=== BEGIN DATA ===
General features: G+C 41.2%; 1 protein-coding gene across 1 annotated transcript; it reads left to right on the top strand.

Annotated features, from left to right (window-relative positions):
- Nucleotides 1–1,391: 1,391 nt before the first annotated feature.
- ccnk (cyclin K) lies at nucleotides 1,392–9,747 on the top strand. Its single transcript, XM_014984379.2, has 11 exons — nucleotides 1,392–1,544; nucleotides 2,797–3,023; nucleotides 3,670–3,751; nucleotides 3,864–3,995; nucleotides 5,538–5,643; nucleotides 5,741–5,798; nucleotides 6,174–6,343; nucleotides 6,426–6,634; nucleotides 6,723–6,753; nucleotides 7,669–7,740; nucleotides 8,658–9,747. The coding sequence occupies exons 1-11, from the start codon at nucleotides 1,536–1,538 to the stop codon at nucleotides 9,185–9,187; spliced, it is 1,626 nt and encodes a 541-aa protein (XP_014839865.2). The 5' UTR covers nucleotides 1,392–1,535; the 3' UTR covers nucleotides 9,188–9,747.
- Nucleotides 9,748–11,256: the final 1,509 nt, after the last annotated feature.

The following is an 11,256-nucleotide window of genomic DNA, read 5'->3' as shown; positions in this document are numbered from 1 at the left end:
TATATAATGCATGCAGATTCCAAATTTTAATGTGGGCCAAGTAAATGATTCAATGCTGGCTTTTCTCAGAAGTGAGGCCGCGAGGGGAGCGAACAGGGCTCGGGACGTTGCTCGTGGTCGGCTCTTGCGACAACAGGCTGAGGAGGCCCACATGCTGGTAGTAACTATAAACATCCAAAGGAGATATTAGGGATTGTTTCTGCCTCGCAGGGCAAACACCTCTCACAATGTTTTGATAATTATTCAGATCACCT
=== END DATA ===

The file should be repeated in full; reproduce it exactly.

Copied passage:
General features: G+C 41.2%; 1 protein-coding gene across 1 annotated transcript; it reads left to right on the top strand.

Annotated features, from left to right (window-relative positions):
- Nucleotides 1–1,391: 1,391 nt before the first annotated feature.
- ccnk (cyclin K) lies at nucleotides 1,392–9,747 on the top strand. Its single transcript, XM_014984379.2, has 11 exons — nucleotides 1,392–1,544; nucleotides 2,797–3,023; nucleotides 3,670–3,751; nucleotides 3,864–3,995; nucleotides 5,538–5,643; nucleotides 5,741–5,798; nucleotides 6,174–6,343; nucleotides 6,426–6,634; nucleotides 6,723–6,753; nucleotides 7,669–7,740; nucleotides 8,658–9,747. The coding sequence occupies exons 1-11, from the start codon at nucleotides 1,536–1,538 to the stop codon at nucleotides 9,185–9,187; spliced, it is 1,626 nt and encodes a 541-aa protein (XP_014839865.2). The 5' UTR covers nucleotides 1,392–1,535; the 3' UTR covers nucleotides 9,188–9,747.
- Nucleotides 9,748–11,256: the final 1,509 nt, after the last annotated feature.

The following is an 11,256-nucleotide window of genomic DNA, read 5'->3' as shown; positions in this document are numbered from 1 at the left end:
TATATAATGCATGCAGATTCCAAATTTTAATGTGGGCCAAGTAAATGATTCAATGCTGGCTTTTCTCAGAAGTGAGGCCGCGAGGGGAGCGAACAGGGCTCGGGACGTTGCTCGTGGTCGGCTCTTGCGACAACAGGCTGAGGAGGCCCACATGCTGGTAGTAACTATAAACATCCAAAGGAGATATTAGGGATTGTTTCTGCCTCGCAGGGCAAACACCTCTCACAATGTTTTGATAATTATTCAGATCACCT